Singapore Land Bids ‘Suicidal’ With Rules, Billionaire Kwek Says
Buying land in Singapore at current high prices would be “suicidal” given the government’s requirement that new homes must be sold within two years of completion, City Developments Ltd. (CIT) Chairman Kwek Leng Beng said.
Developers of land for high-end residential projects are subject to conditions of a so-called qualifying certificate, which includes the two-year deadline, according to the city-state’s rules. Developers can apply for an extension after paying a fee.
“With these qualifying certificates, it will be suicidal to keep buying land at high prices just because we want a land bank,” Kwek said at a press conference in Singapore today. He forecasts Singapore’s private home prices will decline as much as 5 percent over the next year due to the government’s property curbs.
The billionaire chairman of Singapore’s second-biggest developer is bracing for “stronger headwinds” after record home prices amid low interest rates raised concerns of a housing bubble, prompting the government to widen a four-year campaign in January to curb speculation in Asia’s second-most expensive housing market.
The government increased stamp duties for home buyers by 5 percentage points to 7 percentage points in January and set loan limits in June.
“The global economy remains fragile and unpredictable,” Kwek said in a statement today. “Domestically, with the latest round of property cooling measures which has been the most effective to date, the group expects stronger headwinds in the second half.”
City Developments also said second-quarter profit rose 48 percent on asset sales and property development. Net income climbed to S$203.8 million ($161 million) in the three months ended June 30, from S$137.7 million a year earlier, it said in a Singapore exchange statement. Sales gained 1.8 percent to S$801.6 million.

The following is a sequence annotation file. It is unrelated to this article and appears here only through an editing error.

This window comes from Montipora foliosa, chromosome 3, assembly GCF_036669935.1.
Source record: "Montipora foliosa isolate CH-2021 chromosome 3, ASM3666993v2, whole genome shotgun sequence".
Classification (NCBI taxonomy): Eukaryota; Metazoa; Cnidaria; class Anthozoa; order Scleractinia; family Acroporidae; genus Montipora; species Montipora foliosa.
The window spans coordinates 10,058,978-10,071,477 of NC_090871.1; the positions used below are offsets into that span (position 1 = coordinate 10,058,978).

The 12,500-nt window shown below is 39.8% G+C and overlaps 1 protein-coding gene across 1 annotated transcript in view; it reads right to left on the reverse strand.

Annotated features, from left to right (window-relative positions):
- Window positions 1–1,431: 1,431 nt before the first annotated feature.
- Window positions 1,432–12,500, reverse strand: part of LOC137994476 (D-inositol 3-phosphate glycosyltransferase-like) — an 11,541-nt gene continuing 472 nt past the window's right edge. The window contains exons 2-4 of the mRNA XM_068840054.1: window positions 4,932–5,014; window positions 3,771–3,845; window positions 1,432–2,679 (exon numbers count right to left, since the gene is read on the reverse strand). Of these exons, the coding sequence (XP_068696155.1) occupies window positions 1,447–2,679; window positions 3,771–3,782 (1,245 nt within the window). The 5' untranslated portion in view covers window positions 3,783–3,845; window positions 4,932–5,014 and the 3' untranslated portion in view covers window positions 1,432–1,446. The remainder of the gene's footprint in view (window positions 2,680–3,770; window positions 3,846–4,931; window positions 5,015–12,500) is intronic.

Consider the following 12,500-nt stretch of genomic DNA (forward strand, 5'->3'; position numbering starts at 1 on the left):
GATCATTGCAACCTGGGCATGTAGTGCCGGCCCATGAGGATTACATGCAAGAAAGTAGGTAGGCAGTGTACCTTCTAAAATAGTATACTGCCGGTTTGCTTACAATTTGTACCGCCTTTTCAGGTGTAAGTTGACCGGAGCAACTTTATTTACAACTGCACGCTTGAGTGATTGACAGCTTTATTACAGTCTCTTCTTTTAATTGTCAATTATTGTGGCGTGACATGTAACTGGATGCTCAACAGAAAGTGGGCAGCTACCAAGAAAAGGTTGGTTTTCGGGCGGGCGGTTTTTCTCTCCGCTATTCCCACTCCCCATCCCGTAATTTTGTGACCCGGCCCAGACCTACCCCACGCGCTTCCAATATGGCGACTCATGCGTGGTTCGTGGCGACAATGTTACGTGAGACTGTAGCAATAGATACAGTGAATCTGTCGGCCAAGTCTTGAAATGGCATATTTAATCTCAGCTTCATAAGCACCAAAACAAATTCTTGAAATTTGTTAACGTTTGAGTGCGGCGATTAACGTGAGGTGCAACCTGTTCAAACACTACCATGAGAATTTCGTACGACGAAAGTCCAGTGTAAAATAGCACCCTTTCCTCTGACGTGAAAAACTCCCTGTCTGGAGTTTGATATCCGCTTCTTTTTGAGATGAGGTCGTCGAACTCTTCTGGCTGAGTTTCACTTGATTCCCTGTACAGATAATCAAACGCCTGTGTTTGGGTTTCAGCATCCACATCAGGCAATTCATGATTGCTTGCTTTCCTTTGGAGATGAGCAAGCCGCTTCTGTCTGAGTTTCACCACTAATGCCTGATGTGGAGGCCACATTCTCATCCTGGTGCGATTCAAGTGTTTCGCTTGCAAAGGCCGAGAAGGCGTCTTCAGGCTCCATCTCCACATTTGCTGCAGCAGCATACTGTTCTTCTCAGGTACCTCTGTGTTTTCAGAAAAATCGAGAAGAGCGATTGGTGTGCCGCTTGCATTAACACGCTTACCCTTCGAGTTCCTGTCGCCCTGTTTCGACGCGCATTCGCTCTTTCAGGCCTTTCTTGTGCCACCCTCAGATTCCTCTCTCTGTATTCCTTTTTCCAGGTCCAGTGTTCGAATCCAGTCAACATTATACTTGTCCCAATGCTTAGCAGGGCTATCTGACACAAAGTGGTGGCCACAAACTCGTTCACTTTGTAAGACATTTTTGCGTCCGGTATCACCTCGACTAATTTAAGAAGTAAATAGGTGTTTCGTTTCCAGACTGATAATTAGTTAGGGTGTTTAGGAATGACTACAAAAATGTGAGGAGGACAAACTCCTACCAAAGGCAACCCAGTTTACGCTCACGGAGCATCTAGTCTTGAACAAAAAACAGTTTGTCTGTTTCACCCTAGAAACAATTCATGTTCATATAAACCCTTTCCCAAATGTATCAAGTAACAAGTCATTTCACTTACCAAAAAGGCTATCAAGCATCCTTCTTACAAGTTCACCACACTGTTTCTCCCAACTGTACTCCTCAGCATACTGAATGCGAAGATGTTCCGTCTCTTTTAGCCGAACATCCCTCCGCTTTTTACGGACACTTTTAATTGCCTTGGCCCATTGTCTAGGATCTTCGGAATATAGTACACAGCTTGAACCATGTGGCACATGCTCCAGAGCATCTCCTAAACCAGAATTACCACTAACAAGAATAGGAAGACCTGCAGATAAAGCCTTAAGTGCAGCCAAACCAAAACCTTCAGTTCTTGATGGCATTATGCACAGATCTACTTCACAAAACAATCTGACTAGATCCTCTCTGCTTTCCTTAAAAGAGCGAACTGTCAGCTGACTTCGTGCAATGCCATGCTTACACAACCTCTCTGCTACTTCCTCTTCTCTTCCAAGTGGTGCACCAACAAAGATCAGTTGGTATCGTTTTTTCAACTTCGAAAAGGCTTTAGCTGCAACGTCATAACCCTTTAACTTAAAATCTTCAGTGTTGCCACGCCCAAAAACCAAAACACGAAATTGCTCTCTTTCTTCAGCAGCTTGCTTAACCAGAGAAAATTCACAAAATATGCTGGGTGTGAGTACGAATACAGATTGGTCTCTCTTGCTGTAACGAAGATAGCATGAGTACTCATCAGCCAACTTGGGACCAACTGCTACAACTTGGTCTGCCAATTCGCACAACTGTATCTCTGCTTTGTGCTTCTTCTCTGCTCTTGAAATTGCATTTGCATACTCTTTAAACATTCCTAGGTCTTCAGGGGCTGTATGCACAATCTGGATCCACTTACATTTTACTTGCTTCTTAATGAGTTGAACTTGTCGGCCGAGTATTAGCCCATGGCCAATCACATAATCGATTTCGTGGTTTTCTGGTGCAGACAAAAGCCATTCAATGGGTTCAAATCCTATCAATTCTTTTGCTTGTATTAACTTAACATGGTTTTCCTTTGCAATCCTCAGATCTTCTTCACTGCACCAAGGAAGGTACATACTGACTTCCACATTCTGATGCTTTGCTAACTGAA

Profits were boosted by the sale of an industrial site at 100G Pasir Panjang in the quarter ended June, the company said. The property development segment was the second-highest contributor, adding 23 percent to pretax profit, according to the statement.
The central bank estimates that between 5 percent and 10 percent of borrowers have probably over-leveraged on their property purchases with total debt service payment at more than 60 percent of their income, Monetary Authority of Singapore’s Managing Director Ravi Menon said on July 23. Low interest rates, growing leverage, and surging property prices pose significant risks to financial stability, he said.
The volume of private residential sales is more measured and prices are expected to moderate in the mass market segment, due to a tightening of bank borrowings, the company said in the statement.
The company’s shares fell 1.1 percent to S$10.58 as of 1:32 p.m. in Singapore trading. The stock has dropped 7.4 percent in the past three months, compared with the 10 percent decline for the Singapore property index.
The group started offering homes at the 616-unit Jewel @ Buangkok in June, selling 203 of 280 apartments released during its first weekend preview, the developer said.
Its D’Nest project, a 912-unit joint venture condominium located at Pasir Ris Grove, has been 91 percent sold, while Bartley Ridge, a 868-home joint development it started marketing in end-March, has sold more than 75 percent of the project, the company said.
To contact the editor responsible for this story: Andreea Papuc at firstname.lastname@example.org